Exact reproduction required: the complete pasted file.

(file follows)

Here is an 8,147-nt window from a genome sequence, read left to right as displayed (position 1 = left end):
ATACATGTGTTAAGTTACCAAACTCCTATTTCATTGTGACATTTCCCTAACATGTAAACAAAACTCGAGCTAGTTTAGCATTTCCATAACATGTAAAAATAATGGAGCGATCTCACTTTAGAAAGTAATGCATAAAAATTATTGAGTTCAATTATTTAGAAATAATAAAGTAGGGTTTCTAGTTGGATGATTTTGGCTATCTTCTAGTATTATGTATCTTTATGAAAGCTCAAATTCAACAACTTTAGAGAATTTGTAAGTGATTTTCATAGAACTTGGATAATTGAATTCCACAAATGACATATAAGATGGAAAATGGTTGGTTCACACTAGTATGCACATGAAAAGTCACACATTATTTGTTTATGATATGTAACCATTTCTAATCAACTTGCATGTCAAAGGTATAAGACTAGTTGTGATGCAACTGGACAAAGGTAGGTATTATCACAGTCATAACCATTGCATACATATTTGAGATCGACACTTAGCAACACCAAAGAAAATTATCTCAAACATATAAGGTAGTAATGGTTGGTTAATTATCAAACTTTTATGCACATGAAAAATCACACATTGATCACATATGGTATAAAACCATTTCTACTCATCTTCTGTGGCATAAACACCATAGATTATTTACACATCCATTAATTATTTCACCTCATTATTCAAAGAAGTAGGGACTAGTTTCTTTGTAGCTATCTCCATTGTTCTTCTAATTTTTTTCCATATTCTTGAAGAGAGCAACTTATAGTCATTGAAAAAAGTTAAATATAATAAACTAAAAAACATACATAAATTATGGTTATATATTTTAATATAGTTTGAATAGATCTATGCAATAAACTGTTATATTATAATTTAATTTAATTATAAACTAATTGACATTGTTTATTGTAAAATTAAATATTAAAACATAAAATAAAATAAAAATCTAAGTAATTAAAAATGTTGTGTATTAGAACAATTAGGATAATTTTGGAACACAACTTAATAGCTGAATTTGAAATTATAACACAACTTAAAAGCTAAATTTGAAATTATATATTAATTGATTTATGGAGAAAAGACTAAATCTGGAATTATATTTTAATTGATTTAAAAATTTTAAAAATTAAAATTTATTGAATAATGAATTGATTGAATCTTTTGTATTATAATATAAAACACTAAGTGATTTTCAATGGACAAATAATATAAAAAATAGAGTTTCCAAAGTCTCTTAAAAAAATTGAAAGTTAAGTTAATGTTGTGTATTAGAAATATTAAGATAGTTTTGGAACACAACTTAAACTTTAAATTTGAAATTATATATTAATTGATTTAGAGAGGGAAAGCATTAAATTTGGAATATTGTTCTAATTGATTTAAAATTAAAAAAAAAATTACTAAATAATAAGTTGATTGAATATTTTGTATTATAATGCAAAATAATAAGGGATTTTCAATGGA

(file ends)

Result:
Here is an 8,147-nt window from a genome sequence, read left to right as displayed (position 1 = left end):
ATACATGTGTTAAGTTACCAAACTCCTATTTCATTGTGACATTTCCCTAACATGTAAACAAAACTCGAGCTAGTTTAGCATTTCCATAACATGTAAAAATAATGGAGCGATCTCACTTTAGAAAGTAATGCATAAAAATTATTGAGTTCAATTATTTAGAAATAATAAAGTAGGGTTTCTAGTTGGATGATTTTGGCTATCTTCTAGTATTATGTATCTTTATGAAAGCTCAAATTCAACAACTTTAGAGAATTTGTAAGTGATTTTCATAGAACTTGGATAATTGAATTCCACAAATGACATATAAGATGGAAAATGGTTGGTTCACACTAGTATGCACATGAAAAGTCACACATTATTTGTTTATGATATGTAACCATTTCTAATCAACTTGCATGTCAAAGGTATAAGACTAGTTGTGATGCAACTGGACAAAGGTAGGTATTATCACAGTCATAACCATTGCATACATATTTGAGATCGACACTTAGCAACACCAAAGAAAATTATCTCAAACATATAAGGTAGTAATGGTTGGTTAATTATCAAACTTTTATGCACATGAAAAATCACACATTGATCACATATGGTATAAAACCATTTCTACTCATCTTCTGTGGCATAAACACCATAGATTATTTACACATCCATTAATTATTTCACCTCATTATTCAAAGAAGTAGGGACTAGTTTCTTTGTAGCTATCTCCATTGTTCTTCTAATTTTTTTCCATATTCTTGAAGAGAGCAACTTATAGTCATTGAAAAAAGTTAAATATAATAAACTAAAAAACATACATAAATTATGGTTATATATTTTAATATAGTTTGAATAGATCTATGCAATAAACTGTTATATTATAATTTAATTTAATTATAAACTAATTGACATTGTTTATTGTAAAATTAAATATTAAAACATAAAATAAAATAAAAATCTAAGTAATTAAAAATGTTGTGTATTAGAACAATTAGGATAATTTTGGAACACAACTTAATAGCTGAATTTGAAATTATAACACAACTTAAAAGCTAAATTTGAAATTATATATTAATTGATTTATGGAGAAAAGACTAAATCTGGAATTATATTTTAATTGATTTAAAAATTTTAAAAATTAAAATTTATTGAATAATGAATTGATTGAATCTTTTGTATTATAATATAAAACACTAAGTGATTTTCAATGGACAAATAATATAAAAAATAGAGTTTCCAAAGTCTCTTAAAAAAATTGAAAGTTAAGTTAATGTTGTGTATTAGAAATATTAAGATAGTTTTGGAACACAACTTAAACTTTAAATTTGAAATTATATATTAATTGATTTAGAGAGGGAAAGCATTAAATTTGGAATATTGTTCTAATTGATTTAAAATTAAAAAAAAAATTACTAAATAATAAGTTGATTGAATATTTTGTATTATAATGCAAAATAATAAGGGATTTTCAATGGA